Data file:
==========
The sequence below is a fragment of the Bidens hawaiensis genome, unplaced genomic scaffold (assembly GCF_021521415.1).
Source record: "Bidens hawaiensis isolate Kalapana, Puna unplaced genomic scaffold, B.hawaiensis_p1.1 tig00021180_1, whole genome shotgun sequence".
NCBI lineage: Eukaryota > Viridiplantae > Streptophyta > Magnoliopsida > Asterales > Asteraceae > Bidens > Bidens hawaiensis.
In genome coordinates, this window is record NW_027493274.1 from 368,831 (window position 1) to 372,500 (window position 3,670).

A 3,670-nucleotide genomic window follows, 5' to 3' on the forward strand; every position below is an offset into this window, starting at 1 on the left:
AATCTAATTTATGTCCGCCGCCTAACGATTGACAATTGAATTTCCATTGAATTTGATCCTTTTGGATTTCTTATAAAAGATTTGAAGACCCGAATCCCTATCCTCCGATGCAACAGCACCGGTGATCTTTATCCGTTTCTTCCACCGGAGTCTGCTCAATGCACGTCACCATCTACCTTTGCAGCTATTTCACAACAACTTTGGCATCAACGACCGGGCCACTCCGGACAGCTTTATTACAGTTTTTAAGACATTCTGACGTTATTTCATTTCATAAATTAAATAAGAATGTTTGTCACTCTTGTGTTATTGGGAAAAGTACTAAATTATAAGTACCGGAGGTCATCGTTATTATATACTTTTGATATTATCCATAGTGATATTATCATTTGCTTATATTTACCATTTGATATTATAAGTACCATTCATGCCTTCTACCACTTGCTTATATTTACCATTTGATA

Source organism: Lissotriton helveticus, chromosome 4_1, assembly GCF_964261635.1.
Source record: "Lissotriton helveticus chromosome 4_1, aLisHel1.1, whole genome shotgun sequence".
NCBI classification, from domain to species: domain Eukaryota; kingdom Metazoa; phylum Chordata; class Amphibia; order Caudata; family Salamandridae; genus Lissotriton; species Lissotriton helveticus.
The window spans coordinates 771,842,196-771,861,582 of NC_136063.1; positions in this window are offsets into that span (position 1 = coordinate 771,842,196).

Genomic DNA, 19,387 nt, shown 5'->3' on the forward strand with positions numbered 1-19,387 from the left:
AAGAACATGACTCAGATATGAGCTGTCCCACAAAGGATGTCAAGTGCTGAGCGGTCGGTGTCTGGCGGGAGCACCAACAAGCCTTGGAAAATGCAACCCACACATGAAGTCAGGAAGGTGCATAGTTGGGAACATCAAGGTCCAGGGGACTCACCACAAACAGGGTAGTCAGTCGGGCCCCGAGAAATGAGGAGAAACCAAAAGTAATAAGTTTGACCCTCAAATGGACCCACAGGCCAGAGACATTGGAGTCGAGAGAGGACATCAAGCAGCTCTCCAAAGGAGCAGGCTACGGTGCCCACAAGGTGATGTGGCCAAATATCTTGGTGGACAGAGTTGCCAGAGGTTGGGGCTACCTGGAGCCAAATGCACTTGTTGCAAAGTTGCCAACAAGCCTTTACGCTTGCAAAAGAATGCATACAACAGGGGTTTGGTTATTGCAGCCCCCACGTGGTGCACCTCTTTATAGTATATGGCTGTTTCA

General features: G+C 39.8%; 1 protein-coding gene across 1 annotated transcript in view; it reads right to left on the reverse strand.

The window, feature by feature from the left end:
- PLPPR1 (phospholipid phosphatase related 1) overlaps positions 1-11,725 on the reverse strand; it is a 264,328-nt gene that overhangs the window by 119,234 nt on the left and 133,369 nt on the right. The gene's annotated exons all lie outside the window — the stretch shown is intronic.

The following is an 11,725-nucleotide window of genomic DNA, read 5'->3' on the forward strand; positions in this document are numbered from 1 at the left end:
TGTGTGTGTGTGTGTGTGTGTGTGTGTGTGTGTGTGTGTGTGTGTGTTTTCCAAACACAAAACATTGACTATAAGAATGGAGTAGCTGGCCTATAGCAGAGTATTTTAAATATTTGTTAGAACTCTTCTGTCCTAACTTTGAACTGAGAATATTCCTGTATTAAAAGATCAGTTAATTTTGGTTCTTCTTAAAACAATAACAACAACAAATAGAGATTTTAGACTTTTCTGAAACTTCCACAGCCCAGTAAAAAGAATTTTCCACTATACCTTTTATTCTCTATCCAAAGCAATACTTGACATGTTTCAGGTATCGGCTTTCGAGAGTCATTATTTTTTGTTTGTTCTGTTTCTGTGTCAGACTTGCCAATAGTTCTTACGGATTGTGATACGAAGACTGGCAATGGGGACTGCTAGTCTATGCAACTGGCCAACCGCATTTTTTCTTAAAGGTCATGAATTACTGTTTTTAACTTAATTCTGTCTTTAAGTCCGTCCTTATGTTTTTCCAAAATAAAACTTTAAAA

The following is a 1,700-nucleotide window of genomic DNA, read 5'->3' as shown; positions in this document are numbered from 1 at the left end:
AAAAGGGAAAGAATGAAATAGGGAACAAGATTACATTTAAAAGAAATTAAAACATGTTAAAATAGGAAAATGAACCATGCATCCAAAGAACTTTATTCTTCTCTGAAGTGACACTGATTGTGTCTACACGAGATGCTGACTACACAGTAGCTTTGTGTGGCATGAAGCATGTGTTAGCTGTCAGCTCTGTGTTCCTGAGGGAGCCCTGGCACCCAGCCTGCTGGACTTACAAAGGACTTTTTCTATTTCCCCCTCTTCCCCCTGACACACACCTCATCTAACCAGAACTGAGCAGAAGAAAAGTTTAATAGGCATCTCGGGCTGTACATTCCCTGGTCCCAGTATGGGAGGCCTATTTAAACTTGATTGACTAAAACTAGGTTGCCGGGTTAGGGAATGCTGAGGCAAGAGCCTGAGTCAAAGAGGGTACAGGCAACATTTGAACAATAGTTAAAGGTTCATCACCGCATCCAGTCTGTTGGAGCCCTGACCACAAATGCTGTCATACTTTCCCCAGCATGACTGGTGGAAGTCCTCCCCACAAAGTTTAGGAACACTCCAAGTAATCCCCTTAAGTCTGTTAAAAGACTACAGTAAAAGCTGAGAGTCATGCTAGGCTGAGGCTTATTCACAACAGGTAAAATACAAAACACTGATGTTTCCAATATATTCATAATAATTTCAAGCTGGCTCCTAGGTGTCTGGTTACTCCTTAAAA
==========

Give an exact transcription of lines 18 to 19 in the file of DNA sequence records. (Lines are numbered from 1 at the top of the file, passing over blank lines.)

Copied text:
The following is a 1,700-nucleotide window of genomic DNA, read 5'->3' as shown; positions in this document are numbered from 1 at the left end:
AAAAGGGAAAGAATGAAATAGGGAACAAGATTACATTTAAAAGAAATTAAAACATGTTAAAATAGGAAAATGAACCATGCATCCAAAGAACTTTATTCTTCTCTGAAGTGACACTGATTGTGTCTACACGAGATGCTGACTACACAGTAGCTTTGTGTGGCATGAAGCATGTGTTAGCTGTCAGCTCTGTGTTCCTGAGGGAGCCCTGGCACCCAGCCTGCTGGACTTACAAAGGACTTTTTCTATTTCCCCCTCTTCCCCCTGACACACACCTCATCTAACCAGAACTGAGCAGAAGAAAAGTTTAATAGGCATCTCGGGCTGTACATTCCCTGGTCCCAGTATGGGAGGCCTATTTAAACTTGATTGACTAAAACTAGGTTGCCGGGTTAGGGAATGCTGAGGCAAGAGCCTGAGTCAAAGAGGGTACAGGCAACATTTGAACAATAGTTAAAGGTTCATCACCGCATCCAGTCTGTTGGAGCCCTGACCACAAATGCTGTCATACTTTCCCCAGCATGACTGGTGGAAGTCCTCCCCACAAAGTTTAGGAACACTCCAAGTAATCCCCTTAAGTCTGTTAAAAGACTACAGTAAAAGCTGAGAGTCATGCTAGGCTGAGGCTTATTCACAACAGGTAAAATACAAAACACTGATGTTTCCAATATATTCATAATAATTTCAAGCTGGCTCCTAGGTGTCTGGTTACTCCTTAAAA